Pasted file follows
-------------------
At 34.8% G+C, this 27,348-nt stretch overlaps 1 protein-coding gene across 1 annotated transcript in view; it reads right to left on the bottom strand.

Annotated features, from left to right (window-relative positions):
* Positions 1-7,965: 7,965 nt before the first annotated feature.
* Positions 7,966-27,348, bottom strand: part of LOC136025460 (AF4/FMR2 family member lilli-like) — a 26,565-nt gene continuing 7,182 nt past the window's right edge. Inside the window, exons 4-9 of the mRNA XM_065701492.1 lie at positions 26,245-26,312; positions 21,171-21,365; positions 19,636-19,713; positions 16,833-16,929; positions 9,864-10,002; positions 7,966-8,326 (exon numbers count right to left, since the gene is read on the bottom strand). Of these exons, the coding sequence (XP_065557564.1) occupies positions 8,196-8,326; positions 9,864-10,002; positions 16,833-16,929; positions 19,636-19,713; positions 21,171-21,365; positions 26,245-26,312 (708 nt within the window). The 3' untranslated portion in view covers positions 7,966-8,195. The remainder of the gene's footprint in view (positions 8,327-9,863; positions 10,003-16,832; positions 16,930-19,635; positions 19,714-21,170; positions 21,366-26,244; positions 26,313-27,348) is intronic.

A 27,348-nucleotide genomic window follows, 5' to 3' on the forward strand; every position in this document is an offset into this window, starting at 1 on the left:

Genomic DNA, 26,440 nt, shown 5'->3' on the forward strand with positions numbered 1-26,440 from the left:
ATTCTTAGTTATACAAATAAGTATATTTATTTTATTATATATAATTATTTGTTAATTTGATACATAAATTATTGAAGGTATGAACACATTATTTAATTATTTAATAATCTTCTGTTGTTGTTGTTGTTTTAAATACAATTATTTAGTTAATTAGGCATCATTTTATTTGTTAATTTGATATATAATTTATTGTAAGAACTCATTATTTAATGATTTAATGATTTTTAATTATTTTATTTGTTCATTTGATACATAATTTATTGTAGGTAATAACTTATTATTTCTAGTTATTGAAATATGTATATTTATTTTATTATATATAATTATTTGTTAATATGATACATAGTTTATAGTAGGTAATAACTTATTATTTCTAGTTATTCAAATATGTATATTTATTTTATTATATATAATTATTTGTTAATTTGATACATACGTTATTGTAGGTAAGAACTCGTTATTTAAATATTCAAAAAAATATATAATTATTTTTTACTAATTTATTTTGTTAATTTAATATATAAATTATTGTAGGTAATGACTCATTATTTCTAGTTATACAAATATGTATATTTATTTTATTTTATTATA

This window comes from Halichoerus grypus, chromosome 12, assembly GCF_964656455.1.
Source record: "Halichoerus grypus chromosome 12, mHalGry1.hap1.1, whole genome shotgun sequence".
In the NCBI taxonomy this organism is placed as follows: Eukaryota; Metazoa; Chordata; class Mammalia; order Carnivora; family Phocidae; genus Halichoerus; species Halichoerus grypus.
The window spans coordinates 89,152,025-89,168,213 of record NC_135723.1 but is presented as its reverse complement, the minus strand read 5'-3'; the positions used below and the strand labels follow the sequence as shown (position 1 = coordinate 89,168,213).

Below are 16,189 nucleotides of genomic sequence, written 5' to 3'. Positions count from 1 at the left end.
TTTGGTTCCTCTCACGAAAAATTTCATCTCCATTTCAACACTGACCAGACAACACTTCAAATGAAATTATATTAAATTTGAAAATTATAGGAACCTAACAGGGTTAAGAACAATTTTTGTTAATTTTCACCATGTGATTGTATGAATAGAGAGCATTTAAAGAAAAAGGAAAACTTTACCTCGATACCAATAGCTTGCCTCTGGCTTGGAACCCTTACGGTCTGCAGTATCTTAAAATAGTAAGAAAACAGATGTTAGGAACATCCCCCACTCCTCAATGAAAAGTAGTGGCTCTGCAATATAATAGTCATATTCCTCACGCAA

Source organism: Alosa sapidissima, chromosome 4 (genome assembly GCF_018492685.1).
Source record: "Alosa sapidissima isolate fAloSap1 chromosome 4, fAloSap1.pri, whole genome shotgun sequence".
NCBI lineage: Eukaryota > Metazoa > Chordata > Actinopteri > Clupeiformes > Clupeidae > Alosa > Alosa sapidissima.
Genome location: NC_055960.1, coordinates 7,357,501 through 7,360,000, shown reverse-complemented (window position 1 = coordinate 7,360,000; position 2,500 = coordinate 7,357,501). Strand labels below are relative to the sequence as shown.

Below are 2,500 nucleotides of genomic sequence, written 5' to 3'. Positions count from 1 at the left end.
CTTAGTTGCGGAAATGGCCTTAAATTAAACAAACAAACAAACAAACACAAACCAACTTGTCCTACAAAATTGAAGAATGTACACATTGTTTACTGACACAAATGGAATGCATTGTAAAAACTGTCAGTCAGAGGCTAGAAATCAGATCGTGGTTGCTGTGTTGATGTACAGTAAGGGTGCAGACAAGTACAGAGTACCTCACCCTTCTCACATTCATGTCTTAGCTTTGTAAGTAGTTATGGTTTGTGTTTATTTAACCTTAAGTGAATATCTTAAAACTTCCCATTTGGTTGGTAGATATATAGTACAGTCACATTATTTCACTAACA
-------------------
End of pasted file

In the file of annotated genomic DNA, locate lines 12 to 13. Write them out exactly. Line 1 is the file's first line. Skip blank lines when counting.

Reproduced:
Below are 16,189 nucleotides of genomic sequence, written 5' to 3'. Positions count from 1 at the left end.
TTTGGTTCCTCTCACGAAAAATTTCATCTCCATTTCAACACTGACCAGACAACACTTCAAATGAAATTATATTAAATTTGAAAATTATAGGAACCTAACAGGGTTAAGAACAATTTTTGTTAATTTTCACCATGTGATTGTATGAATAGAGAGCATTTAAAGAAAAAGGAAAACTTTACCTCGATACCAATAGCTTGCCTCTGGCTTGGAACCCTTACGGTCTGCAGTATCTTAAAATAGTAAGAAAACAGATGTTAGGAACATCCCCCACTCCTCAATGAAAAGTAGTGGCTCTGCAATATAATAGTCATATTCCTCACGCAA